Cambodia can be a cheap country to travel, if only you know how to keep the right approach and deal with locals the right way. During my travel, I met a few backpackers who were spending over 50 dollars a day, despite living much lavishly. They had no idea where they’re bleeding money. The problem was, they were Europeans, travelling in one of the poorest economies in Asia, with every local eye being set on their bank account.
Travelling does not have to be expensive, particularly not if you’re travelling in a country like Cambodia. I travelled for 20 days here and spent no more than an average of $10 per day (read more about it here). What I did differently? I followed these 7 money saving tips:
Negotiate the right price
Just like any other Southeast Asian countries, negotiation is a daily affair in Cambodia. Expect literally no one telling you the fair price of a product here – particularly those products that are priced for 1 dollar. For a rule of thumb, remember that the first price you’re quoted should come down by at least a third – before you agree upon buying.
Drink only after 5
I loved how bars and restaurants throughout Cambodia go reckless and offer 1000 Riel ($0.25) beers during their happy hours. It made the entire every day drinking business so much easier, and cheaper. Except for Phnom Penh, where I found the cheapest one for 2000 Riel (still not too bad), the rest of the towns had something on offer for just 1000 Riel. So hit the bar a little early and save yourself big bucks.
I know tuktuk rides are fun, but they can consume most of your budget before you even realise. Cambodia is a small country and its towns are tiny, you can pretty much walk or RENT A BICYCLE (for 4000 Riel a day) to save much of the money. Use a navigation app to avoid walking extra or getting into the trap of tuktuk drivers, every time you ask them for directions.
From Siem Reap to Phnom Penh, most of the tourist attractions in the country, including the Angkor Archaeological Park, can be visited on a bicycle. I explored Angkor Wat for three consecutive days, and completed most of the inner, as well as the outer circuit, on a bicycle itself.
Say NO to the night buses
Starting in Siem Reap, before heading to Phnom Penh and finally to the coast – I covered most of the spots backpackers tend to frequent, and this took me through long and uneasy bus rides, but never did I travel in a night bus – for two reasons. One, I was scared to try them, because a lot many people had warned me about getting mugged and losing their valuables soon after they dozed off in one of those buses. And second, because night buses charge almost double than a day bus. Where the basic psyche of a traveller to catch a night bus is to save the daylight for some action and as well as the money, which they’d otherwise lost in accommodation, it doesn’t really work in Cambodia – thanks to their double fares. So, avoid night buses.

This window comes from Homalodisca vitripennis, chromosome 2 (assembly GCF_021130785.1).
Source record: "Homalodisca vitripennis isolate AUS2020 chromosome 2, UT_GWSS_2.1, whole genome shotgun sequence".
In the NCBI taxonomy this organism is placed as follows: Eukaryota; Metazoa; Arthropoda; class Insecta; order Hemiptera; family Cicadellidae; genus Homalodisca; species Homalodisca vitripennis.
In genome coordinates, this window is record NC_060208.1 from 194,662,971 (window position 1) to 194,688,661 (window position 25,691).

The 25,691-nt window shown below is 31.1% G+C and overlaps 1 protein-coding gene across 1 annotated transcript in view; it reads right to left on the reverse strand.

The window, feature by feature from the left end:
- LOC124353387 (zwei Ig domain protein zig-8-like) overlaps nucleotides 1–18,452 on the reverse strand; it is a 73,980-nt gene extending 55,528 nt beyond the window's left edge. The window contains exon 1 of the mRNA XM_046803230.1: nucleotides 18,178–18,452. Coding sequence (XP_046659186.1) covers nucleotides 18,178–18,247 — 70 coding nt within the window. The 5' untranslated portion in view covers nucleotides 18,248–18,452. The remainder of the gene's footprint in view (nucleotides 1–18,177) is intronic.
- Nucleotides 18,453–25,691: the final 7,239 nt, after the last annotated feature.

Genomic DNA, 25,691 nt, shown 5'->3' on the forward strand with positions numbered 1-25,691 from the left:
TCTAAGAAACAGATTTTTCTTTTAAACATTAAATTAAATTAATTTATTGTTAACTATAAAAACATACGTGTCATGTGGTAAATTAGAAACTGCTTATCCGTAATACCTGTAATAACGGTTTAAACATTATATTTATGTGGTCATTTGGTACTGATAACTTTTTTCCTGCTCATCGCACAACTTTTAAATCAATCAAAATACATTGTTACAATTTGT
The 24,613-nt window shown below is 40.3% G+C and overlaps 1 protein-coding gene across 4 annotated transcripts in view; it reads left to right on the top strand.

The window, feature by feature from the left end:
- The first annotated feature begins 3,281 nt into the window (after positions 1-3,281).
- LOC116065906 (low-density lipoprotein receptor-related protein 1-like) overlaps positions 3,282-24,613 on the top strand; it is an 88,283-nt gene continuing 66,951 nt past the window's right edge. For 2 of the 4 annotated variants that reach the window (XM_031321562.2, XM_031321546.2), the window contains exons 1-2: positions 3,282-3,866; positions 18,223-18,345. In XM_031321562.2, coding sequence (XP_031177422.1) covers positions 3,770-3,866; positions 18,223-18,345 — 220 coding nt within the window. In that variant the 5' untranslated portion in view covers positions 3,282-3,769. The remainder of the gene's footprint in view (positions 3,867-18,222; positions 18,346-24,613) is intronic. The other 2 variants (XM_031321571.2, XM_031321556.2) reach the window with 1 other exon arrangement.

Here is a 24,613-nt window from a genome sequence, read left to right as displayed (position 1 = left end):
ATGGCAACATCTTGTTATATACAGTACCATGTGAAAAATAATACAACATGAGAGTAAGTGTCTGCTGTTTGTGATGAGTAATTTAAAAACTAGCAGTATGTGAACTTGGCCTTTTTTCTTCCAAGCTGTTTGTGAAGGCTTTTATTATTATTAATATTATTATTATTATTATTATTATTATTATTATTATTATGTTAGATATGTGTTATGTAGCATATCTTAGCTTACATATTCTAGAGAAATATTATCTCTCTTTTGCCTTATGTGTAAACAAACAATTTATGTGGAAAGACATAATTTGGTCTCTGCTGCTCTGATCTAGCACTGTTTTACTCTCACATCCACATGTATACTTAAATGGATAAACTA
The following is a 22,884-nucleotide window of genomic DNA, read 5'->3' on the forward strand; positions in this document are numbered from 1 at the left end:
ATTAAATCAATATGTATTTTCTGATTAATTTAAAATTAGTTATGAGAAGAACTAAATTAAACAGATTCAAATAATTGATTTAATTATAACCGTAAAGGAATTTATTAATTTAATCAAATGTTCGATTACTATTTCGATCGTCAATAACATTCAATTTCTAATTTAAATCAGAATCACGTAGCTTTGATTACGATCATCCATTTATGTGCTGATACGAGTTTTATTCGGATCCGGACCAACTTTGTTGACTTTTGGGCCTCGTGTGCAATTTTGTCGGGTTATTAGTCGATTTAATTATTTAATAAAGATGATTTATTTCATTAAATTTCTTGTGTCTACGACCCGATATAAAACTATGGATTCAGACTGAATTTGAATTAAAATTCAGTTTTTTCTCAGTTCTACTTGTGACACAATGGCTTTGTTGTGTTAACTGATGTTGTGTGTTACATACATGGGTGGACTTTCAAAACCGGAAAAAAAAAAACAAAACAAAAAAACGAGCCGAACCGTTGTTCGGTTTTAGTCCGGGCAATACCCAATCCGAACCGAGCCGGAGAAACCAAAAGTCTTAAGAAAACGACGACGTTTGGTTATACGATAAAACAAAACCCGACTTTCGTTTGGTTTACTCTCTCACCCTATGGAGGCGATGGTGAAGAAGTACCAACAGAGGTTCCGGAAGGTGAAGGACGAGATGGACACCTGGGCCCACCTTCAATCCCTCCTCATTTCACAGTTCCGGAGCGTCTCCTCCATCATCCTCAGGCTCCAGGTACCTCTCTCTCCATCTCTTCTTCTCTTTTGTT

If you can compromise a little on where you eat, you can save yourself a fortune every day. Where local meals in a restaurant can cost a minimum of 16,000 Riel, on street it can be availed in under 6000 Riel. In Phnom Penh you can get a 12-inch Baguette (my favorite breakfast in Cambodia), with a few meat fillers and salad, in under 5000 Riel; a bowl of meat+noodles for 6000 Riel; sodas for 3000 Riel.
Book your accommodation online
Though offline bookings must be cheaper, given the fact that the hotel is not being charged with any commission by the online company from where you book the accommodation, in Cambodia, it is quite the contrary. If you show up in a hostel/hotel, without a pre-booking, and ask for a room, it always costs you a dollar or two extra than its original price. I happened to pay more a couple of times in Phnom Penh because of this, but later I adapted the habit to pre-book my accommodation to save such unnecessary expenses and hassle.
Tip: Buses are the cheapest option to get around in Cambodia. You can use this website to find and compare the prices of different bus services in the country.
Do not apply for an eVISA
Sure getting an eVISA for Cambodia is fairly easier, a Visa on arrival is no hassle either. It took me a maximum of 3 minutes, for completing the VISA process, at the airport, and getting my passport stamped. What’s better is Visa on arrival costs you $30 (paid in dollars), but an eVISA costs you just a little over $65. Though the VISA fee is $35 for eVISA, the payment gateway charges some pathetic hidden fee and makes the overall payment to a whopping $65. Avoid it!
Planning a trip to Cambodia soon? Read Cambodia Travel Guide and learn more about the country